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72/Unsticking the spaghetti of ventricular tachycardia

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Published Online: Oct 9th 2012 European Journal of Arrhythmia & Electrophysiology. 2022;8(Suppl. 1):abstr72
Authors: G Panchal (Presenting Author) – Glenfield hospital, Leicester; M Ibrahim – Glenfield hospital, Leicester
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Case presentation: The 62-year-old man had a history of anterior myocardial infarction 30 years ago, severe left ventricle (LV) systolic dysfunction due to apical scar and aneurysmal apical anterior wall in LV, with cardiac resynchronisation therapy with defibrillator in 2013 for primary prevention, atrial fibrillation and transient ischemic attack. He presented with an episode of ventricular tachycardia (VT) besides multiple anti-tachycardia pacing despite being on 2 antiarrhythmic drugs (AADs) – amiodarone and bisoprolol. He was listed for an urgent procedure as he required lidocaine infusion, which was stopped 24 hours prior to the procedure, besides other AADs. His last international normalised ratio was 3 due to warfarin. Written informed consent was obtained. Right femoral vein and arterial access was obtained using ultrasound guidance. Two 8-French sheaths were placed into the vein and a 5-French sheath was placed into the artery. A quadripolar catheter was placed into the right ventricular (RV) apex. SL0 and BRK needles were used for a transseptal puncture using fluoroscopy guidance. The sheaths were then exchanged with a large curve Agilis. Heparin was given to keep the activated clotting time to >300 s throughout the procedure.

Mapping of VT: An HD Grid catheter was used for topographic, voltage and propagation mapping of the LV using EnSite X electro anatomical mapping system. The patient had a spontaneous induction of six different VT morphologies, four of them had a high bundle branch block configuration with superior and inferior axis, and most of them had lateral and anterior exit. Tachycardia cycle lengths varied from 380 ms to 320 ms and all of them had stable haemodynamics, with systolic blood pressure between 80–100. We used substrate mapping with RV pacing using omnipolar mapping technique as well, and we managed to complete activation mapping of two of the six different VT episodes. The map revealed large anterior and apical scar with areas of slow conduction and mid diastolic potentials across the region. An FJ TACTICATH irrigated tip catheter was used to target the critical isthmus of tachycardia along with the late potential signals. We used 40–45 watts, 10–20 g aiming at LSI of 6. We successfully ablated and eliminated all the late potentials and conducting channels within the scar. Further programmed ventricular stimulation revealed two different VT circuits with multiple apical exits. We had noted some apical late potential within the apical aneurysm; therefore, further radiofrequency ablation targeted all these signals. At the end of the procedure, aggressive VT stimulation did not lead to any sustained arrhythmia. This was accepted as an endpoint. Protamine was given, sheaths were removed, and Z suture was applied for haemostasis and Angioseal for the right femoral artery access.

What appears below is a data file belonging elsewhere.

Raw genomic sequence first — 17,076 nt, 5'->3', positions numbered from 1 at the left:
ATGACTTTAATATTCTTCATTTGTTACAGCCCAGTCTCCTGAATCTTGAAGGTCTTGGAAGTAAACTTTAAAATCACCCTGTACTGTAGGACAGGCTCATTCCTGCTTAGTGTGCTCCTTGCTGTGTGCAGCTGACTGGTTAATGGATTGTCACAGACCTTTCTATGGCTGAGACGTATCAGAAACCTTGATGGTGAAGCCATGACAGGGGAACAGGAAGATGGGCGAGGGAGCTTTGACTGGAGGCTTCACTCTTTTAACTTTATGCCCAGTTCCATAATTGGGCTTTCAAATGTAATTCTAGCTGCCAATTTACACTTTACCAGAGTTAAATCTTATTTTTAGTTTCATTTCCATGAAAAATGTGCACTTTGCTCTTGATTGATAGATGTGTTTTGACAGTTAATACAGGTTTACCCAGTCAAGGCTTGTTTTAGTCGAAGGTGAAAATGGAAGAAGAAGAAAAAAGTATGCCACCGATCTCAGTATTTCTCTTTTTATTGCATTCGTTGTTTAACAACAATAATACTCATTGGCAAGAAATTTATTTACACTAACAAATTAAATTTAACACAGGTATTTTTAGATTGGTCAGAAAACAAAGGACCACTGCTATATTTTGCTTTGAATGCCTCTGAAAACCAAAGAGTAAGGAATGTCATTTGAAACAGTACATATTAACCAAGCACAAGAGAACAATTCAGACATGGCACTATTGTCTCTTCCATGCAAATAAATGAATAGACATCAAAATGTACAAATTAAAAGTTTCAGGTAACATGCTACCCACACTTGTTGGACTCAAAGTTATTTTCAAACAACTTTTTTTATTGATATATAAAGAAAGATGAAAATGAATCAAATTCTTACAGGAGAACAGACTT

Learning points: Mapping multiple morphologies of VT is a challenge, but it can be due to a single re-entry utilising a single isthmus. It is very critical to target the isthmus to achieve abolition of VT. Isolation of late potentials by ablation can improve the outcome.

Conclusion: This is an interesting case of VT with multiple morphologies but using two discreet isthmuses. Identifying the critical isthmus and ablation of late potentials demonstrated successful control of cardiac arrhythmias. 

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